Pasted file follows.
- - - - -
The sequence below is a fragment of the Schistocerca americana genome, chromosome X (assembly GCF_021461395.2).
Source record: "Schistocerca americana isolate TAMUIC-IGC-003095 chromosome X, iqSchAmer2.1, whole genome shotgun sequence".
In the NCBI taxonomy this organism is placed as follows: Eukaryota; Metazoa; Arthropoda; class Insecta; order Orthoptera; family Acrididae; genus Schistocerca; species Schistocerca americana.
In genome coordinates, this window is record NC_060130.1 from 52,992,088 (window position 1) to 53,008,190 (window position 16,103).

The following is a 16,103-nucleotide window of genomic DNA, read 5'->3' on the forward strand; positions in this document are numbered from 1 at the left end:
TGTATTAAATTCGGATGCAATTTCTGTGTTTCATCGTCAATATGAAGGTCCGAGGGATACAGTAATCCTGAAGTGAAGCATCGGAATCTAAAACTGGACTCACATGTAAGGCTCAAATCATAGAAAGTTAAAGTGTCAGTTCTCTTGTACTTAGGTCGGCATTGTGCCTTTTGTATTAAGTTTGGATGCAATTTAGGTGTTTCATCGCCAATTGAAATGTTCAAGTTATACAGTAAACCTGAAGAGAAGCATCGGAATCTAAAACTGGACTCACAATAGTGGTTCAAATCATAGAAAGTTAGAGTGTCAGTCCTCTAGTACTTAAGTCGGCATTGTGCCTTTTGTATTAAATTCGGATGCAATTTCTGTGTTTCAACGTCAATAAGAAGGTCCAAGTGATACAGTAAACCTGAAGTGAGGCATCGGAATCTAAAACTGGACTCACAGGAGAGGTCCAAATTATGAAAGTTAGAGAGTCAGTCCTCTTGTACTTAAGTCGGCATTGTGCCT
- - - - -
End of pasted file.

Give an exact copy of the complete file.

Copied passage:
The sequence below is a fragment of the Schistocerca americana genome, chromosome X (assembly GCF_021461395.2).
Source record: "Schistocerca americana isolate TAMUIC-IGC-003095 chromosome X, iqSchAmer2.1, whole genome shotgun sequence".
In the NCBI taxonomy this organism is placed as follows: Eukaryota; Metazoa; Arthropoda; class Insecta; order Orthoptera; family Acrididae; genus Schistocerca; species Schistocerca americana.
In genome coordinates, this window is record NC_060130.1 from 52,992,088 (window position 1) to 53,008,190 (window position 16,103).

The following is a 16,103-nucleotide window of genomic DNA, read 5'->3' on the forward strand; positions in this document are numbered from 1 at the left end:
TGTATTAAATTCGGATGCAATTTCTGTGTTTCATCGTCAATATGAAGGTCCGAGGGATACAGTAATCCTGAAGTGAAGCATCGGAATCTAAAACTGGACTCACATGTAAGGCTCAAATCATAGAAAGTTAAAGTGTCAGTTCTCTTGTACTTAGGTCGGCATTGTGCCTTTTGTATTAAGTTTGGATGCAATTTAGGTGTTTCATCGCCAATTGAAATGTTCAAGTTATACAGTAAACCTGAAGAGAAGCATCGGAATCTAAAACTGGACTCACAATAGTGGTTCAAATCATAGAAAGTTAGAGTGTCAGTCCTCTAGTACTTAAGTCGGCATTGTGCCTTTTGTATTAAATTCGGATGCAATTTCTGTGTTTCAACGTCAATAAGAAGGTCCAAGTGATACAGTAAACCTGAAGTGAGGCATCGGAATCTAAAACTGGACTCACAGGAGAGGTCCAAATTATGAAAGTTAGAGAGTCAGTCCTCTTGTACTTAAGTCGGCATTGTGCCT